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Doom Patrol Episode 12 Review: “Cyborg Patrol”

Cyborg must be saved — No ifs, ands, or BUTTS.

Cyborg has been kidnapped! In order to rescue him from the Bureau of Normalcy, our heroes will have to learn to trust Silas Stone and infiltrate the Ant Farm.

This episode is a little bit all over the map, in mostly all of the best ways. It’s goofy as hell, but still has some great character development. It’s absurdly violent in parts, but it has a lot of heart. It’s all of the show’s best and worst instincts in one entertaining-as-hell package.

Wildly vacillating between existential terror, feelings of betrayal, and murderous rage, Jovian Wade gives his strongest performance of the season so far. It’s still not entirely clear why the removal of his operating system would affect his super strength (the guy is straight-up made of titanium, so he still should be able to bust out of some simple cuffs), but Wade does a great job of selling Vic’s desperation and growing paranoia. He’s practically climbing the walls of his cell by the end of the episode, so when he finally snaps, you believe every second of his rampage.

Phil Morris likewise gets his best showing of the series so far. Previous episodes have portrayed him as a condescending control freak, but this week gave him a chance to show a more heroic side of the character. While it’s clear that Silas still has some secrets of his own, we do get a genuine, albeit detached, sense of concern from Morris’ portrayal.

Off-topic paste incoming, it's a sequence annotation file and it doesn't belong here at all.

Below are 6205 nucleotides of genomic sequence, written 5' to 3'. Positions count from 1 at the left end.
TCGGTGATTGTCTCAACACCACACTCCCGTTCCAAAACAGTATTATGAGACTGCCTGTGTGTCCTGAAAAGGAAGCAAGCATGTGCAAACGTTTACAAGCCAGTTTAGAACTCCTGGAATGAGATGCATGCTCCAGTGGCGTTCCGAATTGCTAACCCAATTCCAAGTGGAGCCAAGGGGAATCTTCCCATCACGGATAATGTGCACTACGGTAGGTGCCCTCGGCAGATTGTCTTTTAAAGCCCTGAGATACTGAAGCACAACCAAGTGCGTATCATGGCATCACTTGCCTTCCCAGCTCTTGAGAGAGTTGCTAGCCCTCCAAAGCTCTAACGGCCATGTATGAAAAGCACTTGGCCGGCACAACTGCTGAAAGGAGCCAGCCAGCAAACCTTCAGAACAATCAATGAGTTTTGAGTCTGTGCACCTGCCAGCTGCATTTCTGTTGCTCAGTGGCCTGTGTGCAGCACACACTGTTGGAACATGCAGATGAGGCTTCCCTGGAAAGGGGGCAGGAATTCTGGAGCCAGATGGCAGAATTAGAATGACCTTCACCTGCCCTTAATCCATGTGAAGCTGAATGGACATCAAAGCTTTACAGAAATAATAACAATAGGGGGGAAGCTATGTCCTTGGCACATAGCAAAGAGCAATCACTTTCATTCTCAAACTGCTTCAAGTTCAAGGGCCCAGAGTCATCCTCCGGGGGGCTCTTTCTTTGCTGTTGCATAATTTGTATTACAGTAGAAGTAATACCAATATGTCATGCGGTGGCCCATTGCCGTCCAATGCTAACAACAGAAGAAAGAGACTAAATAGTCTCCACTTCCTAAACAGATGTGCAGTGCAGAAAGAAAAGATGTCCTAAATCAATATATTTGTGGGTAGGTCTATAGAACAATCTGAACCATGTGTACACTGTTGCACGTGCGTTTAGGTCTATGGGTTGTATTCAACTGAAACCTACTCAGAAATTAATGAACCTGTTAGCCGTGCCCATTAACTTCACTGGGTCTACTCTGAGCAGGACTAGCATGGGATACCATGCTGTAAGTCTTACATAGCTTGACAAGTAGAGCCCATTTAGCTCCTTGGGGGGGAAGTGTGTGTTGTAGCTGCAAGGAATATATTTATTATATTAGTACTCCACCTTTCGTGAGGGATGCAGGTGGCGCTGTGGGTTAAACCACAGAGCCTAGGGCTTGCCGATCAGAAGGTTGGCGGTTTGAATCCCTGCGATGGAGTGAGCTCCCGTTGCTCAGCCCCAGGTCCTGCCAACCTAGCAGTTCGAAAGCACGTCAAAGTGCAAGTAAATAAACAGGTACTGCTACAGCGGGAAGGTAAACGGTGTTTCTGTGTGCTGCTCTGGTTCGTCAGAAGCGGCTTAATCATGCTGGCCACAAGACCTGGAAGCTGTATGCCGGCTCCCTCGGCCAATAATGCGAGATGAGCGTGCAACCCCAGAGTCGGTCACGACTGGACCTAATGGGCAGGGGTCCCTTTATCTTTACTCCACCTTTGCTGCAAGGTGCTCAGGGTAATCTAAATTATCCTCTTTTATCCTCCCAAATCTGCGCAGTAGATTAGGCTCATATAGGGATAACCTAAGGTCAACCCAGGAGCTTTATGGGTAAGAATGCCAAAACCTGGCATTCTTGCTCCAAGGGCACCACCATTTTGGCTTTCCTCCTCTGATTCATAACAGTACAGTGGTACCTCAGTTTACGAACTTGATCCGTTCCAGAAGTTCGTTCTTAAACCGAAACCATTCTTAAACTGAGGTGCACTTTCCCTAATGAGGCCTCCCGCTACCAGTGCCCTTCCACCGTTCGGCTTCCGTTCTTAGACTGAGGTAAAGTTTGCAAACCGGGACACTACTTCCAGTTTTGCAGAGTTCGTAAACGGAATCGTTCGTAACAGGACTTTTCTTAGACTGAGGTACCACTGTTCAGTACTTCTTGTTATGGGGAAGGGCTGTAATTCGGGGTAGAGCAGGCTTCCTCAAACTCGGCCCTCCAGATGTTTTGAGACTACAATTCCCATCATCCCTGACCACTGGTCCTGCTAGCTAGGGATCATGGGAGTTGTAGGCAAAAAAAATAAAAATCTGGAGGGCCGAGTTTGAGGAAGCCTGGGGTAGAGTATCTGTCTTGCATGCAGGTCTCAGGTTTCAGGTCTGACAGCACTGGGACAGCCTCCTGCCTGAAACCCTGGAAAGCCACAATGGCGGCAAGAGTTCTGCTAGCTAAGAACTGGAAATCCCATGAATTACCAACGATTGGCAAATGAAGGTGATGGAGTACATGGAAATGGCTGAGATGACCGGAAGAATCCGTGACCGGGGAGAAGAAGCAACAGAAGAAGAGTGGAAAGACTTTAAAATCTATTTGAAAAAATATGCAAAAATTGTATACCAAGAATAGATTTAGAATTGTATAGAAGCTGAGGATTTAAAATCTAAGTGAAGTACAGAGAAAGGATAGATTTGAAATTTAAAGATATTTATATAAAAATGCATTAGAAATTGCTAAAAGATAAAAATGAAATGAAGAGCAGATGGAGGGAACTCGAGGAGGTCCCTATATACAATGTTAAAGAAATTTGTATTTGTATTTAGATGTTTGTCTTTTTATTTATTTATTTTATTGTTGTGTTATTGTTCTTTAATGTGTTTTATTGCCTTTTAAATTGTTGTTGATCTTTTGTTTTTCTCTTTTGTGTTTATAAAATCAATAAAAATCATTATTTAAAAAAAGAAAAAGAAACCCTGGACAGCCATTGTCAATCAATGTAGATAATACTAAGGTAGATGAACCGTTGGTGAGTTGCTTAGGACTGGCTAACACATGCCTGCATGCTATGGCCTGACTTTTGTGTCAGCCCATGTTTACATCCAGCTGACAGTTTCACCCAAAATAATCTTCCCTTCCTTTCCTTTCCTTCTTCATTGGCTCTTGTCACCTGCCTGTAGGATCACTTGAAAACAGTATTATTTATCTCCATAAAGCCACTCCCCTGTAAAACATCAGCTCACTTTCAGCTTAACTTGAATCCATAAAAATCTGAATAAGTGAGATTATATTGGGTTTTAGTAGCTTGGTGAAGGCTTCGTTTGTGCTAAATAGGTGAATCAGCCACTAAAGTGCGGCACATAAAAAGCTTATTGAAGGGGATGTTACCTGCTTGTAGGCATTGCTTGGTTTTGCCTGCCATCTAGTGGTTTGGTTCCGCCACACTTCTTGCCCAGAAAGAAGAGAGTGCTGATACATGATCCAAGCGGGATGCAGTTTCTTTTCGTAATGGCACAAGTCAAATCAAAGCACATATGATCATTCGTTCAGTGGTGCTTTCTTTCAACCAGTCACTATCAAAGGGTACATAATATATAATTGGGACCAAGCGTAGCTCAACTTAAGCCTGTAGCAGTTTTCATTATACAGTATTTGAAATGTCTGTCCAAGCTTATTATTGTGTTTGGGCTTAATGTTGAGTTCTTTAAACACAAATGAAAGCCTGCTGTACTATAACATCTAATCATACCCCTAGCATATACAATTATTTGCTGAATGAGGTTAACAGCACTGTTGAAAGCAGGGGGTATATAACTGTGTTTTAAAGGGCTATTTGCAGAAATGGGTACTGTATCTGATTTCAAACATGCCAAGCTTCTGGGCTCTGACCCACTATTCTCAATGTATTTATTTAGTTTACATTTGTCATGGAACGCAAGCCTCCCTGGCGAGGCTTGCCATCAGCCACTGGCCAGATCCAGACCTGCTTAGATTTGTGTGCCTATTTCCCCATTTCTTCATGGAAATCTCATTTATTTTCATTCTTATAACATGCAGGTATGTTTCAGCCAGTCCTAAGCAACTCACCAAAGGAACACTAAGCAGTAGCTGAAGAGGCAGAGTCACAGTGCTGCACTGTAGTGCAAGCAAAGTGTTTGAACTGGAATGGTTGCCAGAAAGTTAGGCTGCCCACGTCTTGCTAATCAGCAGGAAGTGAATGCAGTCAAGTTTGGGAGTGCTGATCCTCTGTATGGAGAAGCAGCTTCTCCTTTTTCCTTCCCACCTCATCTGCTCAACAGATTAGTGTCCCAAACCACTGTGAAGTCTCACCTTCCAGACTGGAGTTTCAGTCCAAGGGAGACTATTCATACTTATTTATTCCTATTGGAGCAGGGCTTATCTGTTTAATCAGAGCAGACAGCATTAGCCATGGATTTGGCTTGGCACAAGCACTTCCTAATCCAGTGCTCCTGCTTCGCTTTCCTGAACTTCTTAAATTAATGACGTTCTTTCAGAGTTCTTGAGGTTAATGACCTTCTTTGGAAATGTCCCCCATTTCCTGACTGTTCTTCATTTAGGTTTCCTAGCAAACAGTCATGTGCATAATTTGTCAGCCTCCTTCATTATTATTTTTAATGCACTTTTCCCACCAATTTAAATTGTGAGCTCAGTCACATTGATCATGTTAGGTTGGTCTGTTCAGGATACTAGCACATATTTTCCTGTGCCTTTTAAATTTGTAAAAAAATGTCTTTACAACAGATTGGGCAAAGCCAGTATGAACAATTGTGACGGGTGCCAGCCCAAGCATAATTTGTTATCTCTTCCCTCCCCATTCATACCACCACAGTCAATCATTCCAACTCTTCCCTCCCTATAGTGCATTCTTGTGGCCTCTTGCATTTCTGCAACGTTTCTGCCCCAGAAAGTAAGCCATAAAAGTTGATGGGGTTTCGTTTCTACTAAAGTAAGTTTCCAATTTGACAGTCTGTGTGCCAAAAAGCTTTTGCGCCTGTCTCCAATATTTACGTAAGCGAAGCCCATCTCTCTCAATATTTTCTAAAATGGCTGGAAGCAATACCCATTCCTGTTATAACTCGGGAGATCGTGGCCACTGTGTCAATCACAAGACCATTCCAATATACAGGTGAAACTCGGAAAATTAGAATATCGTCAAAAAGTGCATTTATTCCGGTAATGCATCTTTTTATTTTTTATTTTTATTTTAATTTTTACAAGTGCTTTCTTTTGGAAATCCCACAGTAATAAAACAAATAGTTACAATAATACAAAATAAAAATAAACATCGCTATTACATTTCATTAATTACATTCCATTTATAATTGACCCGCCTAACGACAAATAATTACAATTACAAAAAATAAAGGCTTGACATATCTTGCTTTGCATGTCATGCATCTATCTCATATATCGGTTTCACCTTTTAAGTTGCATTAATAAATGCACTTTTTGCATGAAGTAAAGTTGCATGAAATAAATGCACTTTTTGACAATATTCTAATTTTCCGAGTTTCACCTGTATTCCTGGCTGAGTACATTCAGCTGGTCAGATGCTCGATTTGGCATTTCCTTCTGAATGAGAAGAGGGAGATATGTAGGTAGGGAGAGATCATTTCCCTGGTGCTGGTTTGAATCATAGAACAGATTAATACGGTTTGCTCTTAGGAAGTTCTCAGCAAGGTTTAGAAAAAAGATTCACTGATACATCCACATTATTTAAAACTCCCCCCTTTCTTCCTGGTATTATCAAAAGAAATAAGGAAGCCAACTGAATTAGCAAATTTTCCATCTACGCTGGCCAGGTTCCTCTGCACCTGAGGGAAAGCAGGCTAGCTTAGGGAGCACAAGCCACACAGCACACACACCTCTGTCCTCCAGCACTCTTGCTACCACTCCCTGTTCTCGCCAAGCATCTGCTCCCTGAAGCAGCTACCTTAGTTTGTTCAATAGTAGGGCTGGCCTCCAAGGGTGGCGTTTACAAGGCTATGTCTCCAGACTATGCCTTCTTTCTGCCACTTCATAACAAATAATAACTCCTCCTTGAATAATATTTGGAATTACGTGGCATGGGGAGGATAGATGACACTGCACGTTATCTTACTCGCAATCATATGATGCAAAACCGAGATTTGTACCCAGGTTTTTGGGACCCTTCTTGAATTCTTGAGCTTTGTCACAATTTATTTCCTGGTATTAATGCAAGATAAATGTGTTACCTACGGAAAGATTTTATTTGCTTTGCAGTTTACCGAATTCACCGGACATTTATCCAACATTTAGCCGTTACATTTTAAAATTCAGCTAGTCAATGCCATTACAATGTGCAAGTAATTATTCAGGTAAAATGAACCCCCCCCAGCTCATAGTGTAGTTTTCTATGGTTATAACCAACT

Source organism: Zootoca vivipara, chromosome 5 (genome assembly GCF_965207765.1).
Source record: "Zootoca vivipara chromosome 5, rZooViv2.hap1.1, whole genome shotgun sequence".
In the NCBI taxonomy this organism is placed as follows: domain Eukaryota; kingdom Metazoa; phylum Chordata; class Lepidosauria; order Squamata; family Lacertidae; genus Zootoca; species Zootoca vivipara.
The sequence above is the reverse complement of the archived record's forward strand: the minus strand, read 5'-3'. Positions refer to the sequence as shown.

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Larry’s scenes are brief, but packed with character development. When Silas proposes breaking into the Ant Farm, Larry is ready to rock. He finally views the Negative Spirit as a partner. This is best illustrated in the sequence when Larry talks about how they tortured him, before correcting himself and saying “us.” He finally acknowledges that he isn’t alone. Also of note is Negative Man suit actor Matthew Zuk’s physicality during the sequence where Larry reassures the spirit before they go into the Ant Farm. He allows himself to be entirely vulnerable, showing the spirit that he is considering it when he makes his decisions.

However, even Larry’s storyline has a few hiccups. The exact nature of Larry’s radioactivity is brought into question again. Are we to understand that Larry is naturally radioactive even without the spirit? That would line up with the Faraday cage-style design of Larry’s room in the manor, but if that’s the case, are the bandages somehow keeping people safe? It’s a bit of a hanging question that the writers seem to be dancing around. Still, the hows and whys don’t bother quite so much in the face of such strong character development.